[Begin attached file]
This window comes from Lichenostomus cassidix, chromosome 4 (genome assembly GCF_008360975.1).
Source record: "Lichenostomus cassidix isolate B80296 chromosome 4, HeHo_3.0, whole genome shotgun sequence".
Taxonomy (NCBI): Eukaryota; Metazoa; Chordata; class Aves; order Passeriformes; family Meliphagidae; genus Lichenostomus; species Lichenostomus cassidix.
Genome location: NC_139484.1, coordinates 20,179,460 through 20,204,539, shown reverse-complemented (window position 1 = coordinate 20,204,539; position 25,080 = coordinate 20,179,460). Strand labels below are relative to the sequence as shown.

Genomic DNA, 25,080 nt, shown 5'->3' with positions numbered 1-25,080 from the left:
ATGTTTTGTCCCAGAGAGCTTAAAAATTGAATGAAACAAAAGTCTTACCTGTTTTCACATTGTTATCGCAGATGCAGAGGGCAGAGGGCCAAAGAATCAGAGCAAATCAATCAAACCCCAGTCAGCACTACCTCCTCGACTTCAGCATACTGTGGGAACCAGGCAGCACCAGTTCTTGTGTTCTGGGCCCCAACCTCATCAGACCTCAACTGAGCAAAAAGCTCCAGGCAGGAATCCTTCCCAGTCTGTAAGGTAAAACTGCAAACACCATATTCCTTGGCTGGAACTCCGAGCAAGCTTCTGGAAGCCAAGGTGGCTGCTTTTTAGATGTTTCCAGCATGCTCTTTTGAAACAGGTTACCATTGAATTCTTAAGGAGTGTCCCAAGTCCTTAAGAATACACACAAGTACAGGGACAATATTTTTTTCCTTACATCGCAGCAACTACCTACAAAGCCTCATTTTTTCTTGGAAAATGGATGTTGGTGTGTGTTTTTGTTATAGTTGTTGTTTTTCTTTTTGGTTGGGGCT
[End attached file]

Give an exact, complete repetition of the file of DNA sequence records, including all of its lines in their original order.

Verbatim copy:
This window comes from Lichenostomus cassidix, chromosome 4 (genome assembly GCF_008360975.1).
Source record: "Lichenostomus cassidix isolate B80296 chromosome 4, HeHo_3.0, whole genome shotgun sequence".
Taxonomy (NCBI): Eukaryota; Metazoa; Chordata; class Aves; order Passeriformes; family Meliphagidae; genus Lichenostomus; species Lichenostomus cassidix.
Genome location: NC_139484.1, coordinates 20,179,460 through 20,204,539, shown reverse-complemented (window position 1 = coordinate 20,204,539; position 25,080 = coordinate 20,179,460). Strand labels below are relative to the sequence as shown.

Genomic DNA, 25,080 nt, shown 5'->3' with positions numbered 1-25,080 from the left:
ATGTTTTGTCCCAGAGAGCTTAAAAATTGAATGAAACAAAAGTCTTACCTGTTTTCACATTGTTATCGCAGATGCAGAGGGCAGAGGGCCAAAGAATCAGAGCAAATCAATCAAACCCCAGTCAGCACTACCTCCTCGACTTCAGCATACTGTGGGAACCAGGCAGCACCAGTTCTTGTGTTCTGGGCCCCAACCTCATCAGACCTCAACTGAGCAAAAAGCTCCAGGCAGGAATCCTTCCCAGTCTGTAAGGTAAAACTGCAAACACCATATTCCTTGGCTGGAACTCCGAGCAAGCTTCTGGAAGCCAAGGTGGCTGCTTTTTAGATGTTTCCAGCATGCTCTTTTGAAACAGGTTACCATTGAATTCTTAAGGAGTGTCCCAAGTCCTTAAGAATACACACAAGTACAGGGACAATATTTTTTTCCTTACATCGCAGCAACTACCTACAAAGCCTCATTTTTTCTTGGAAAATGGATGTTGGTGTGTGTTTTTGTTATAGTTGTTGTTTTTCTTTTTGGTTGGGGCT